I believe in having a more open mind and including others who don't share your faith and having dialogue with them. And just having a pure heart and being a good person can bring you closer to God. Because once you believe in one particular religion fully and not others, that requires you to start disliking people who don't share your views.— Ishmael Beah
The most stunning Ishmael Beah quotes to get the best of your day
Some people tried to hurt us to protect themselves, their family and communities...This was one of the consequences of civil war. People stopped trusting each other, and every stranger became an enemy. Even people who knew you became extremely careful about how they related or spoke to you.
My squad is my family, my gun is my provider, and protector, and my rule is to kill or be killed.
We all find joy and radiance and a reason to move on even in the most dire of circumstances. Even in chaos and madness, theres still a beauty that comes from just the vibrancy of another human spirit.
This is one of the consequences of the civil war.
People stop trusting each other, and every stranger becomes an enemy.
Whenever I speak at the United Nations, UNICEF or elsewhere to raise awareness of the continual and rampant recruitment of children in wars around the world, I come to realize that I still do not fully understand how I could have possibly survived the civil war in my country, Sierra Leone.
A lot of people, when they say forgive and forget, they think you completely wash your brain out and forget everything. That is not the concept. What I think is you forgive and you forget so you can transform your experiences, not necessarily forget them but transform them, so that they dont haunt you or handicap you or kill you.
This days one must be careful to avoid awakening the pain of another.
For many observers, a child who has known nothing but war, a child for whom the Kalashnikov is the only way to make a living and for whom the bush is the most welcoming community, is a child lost forever for peace and development. I contest this view. For the sake of these children, it is essential to prove that another life is possible.
I lay in my bed night after night staring at the ceiling and thinking, Why have I survived the war? Why was I the last person in my immediate family to be alive? I didn’t know.
...children have the resilience to outlive their sufferings, if given a chance.
I was still hesitant to let myself let go, because I still believed in the fragility of happiness.
The places I come from have such rich languages, such a variety of expression.
In Sierra Leone we have about fifteen languages and three dialects. I grew up speaking about seven of them.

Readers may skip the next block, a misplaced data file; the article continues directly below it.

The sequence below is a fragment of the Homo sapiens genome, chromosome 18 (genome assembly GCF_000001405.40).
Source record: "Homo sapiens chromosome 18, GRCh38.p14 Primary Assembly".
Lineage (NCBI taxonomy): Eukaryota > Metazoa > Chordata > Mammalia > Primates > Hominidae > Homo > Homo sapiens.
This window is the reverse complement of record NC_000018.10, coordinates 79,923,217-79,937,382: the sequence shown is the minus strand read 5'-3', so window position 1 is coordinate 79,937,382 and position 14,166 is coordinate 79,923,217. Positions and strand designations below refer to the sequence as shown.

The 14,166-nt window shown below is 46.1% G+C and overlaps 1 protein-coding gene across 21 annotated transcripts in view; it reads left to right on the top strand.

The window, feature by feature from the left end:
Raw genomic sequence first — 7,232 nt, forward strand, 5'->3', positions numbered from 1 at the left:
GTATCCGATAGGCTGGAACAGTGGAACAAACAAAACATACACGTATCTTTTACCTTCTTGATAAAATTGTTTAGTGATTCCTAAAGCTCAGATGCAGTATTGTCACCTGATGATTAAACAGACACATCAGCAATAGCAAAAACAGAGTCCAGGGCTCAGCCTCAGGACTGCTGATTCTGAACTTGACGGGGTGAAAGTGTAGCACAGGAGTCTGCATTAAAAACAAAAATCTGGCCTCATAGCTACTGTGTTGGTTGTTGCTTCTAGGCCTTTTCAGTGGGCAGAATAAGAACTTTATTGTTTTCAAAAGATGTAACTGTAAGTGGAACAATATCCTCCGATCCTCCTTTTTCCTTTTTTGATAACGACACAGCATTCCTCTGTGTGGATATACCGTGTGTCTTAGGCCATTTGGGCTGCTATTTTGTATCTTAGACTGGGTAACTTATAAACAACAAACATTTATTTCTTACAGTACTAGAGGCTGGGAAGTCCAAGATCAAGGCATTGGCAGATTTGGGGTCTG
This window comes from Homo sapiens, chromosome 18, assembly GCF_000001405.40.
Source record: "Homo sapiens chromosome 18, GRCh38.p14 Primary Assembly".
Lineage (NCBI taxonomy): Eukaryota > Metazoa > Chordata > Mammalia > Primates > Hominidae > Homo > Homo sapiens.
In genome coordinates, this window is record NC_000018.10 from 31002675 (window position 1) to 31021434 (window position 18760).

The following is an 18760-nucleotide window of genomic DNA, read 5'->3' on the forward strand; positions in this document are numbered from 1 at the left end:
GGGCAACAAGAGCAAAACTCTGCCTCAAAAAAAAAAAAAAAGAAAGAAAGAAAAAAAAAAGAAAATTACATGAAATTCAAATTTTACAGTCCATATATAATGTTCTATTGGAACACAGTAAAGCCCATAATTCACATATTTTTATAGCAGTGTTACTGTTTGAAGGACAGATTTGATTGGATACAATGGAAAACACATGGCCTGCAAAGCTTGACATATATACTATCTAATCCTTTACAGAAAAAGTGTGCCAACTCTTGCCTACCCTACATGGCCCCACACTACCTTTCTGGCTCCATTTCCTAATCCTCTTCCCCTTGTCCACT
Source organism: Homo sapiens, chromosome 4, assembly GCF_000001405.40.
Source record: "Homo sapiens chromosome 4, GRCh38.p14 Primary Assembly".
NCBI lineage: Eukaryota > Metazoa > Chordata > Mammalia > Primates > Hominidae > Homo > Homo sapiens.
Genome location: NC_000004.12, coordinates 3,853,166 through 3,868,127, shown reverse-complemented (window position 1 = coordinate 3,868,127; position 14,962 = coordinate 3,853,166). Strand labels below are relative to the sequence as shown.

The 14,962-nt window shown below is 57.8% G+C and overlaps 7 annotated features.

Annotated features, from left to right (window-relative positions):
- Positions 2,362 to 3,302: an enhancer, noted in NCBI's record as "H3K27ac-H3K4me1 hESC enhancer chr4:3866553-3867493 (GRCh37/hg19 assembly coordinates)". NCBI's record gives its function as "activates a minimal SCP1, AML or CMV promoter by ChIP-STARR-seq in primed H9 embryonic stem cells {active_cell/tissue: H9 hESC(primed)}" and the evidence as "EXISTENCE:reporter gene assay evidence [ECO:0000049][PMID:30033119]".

We must live in the radiance of tomorrow, as our ancestors have suggested in their tales. For what is yet to come tomorrow has possibilities, and we must think of it, the simplest glimpse of that possibility of goodness. That will be our strength. That has always been our strength.
My childhood had gone by without my knowing, and it seemed as if my heart had frozen.
Some nights the sky wept stars that quickly floated and disappeared into the darkness before our wishes could meet them.
In the sky there are always answers and explanations for everything: every pain, every suffering, joy and confusion.
My teeth became sour as I listened to his story.
It was then that I understood why he was quiet all the time.
We must strive to be like the moon
In early 1993, when I was 12, I was separated from my family as the Sierra Leone civil war, which began two years earlier, came into my life.
I believe that there is a God, and coming from an African tradition, I believe also that there are gods.
When I was young, my father used to say, ‘If you are alive, there is hope for a better day and something good to happen. If there is nothing good left in the destiny of a person, he or she will die.’ I thought about these words during my journey, and they kept me moving even when I didn’t know where I was going. Those words became the vehicle that drove my spirit forward and made it stay alive.
As a kid in Africa, you were so connected to nature itself because you went farming, watched the moon out at night, observed how the sky was different, and how the birds chanted different songs in the evening and the morning.
I grew up in Sierra Leone, in a small village where as a boy my imagination was sparked by the oral tradition of storytelling. At a very young age I learned the importance of telling stories - I saw that stories are the most potent way of seeing anything we encounter in our lives, and how we can deal with living.
I joined the army to avenge the deaths of my family and to survive, but I've come to learn that if I am going to take revenge, in that process I will kill another person whose family will want revenge; then revenge and revenge and revenge will never come to an end.
I get a chance to observe the moon now, I still see those same images I saw when I was six, and it pleases me to know that that part of my childhood is still embedded in me.
I am always quiet so that I know what to say when I must speak.
I guess what I'd like to say is that people in Sierra Leone are human beings, just like Americans. They want to send their kids to school; they want to live in peace; they want to have their basic rights of life just like everyone else. I think we all owe an obligation to support people who want to do that.
How many more times do we have to come to terms with death before we find safety?
I had a very simple, unremarkable and happy life.
And I grew up in a very small town. And so my life was made up of, you know, in the morning going to the river to fetch water - no tap water, and no electricity - and, you know, bathing in the river, and then going to school, and playing soccer afterwards.
ONE OF THE UNSETTLING THINGS about my journey, mentally, physically, and emotionally, was that I wasn’t sure when or where it was going to end.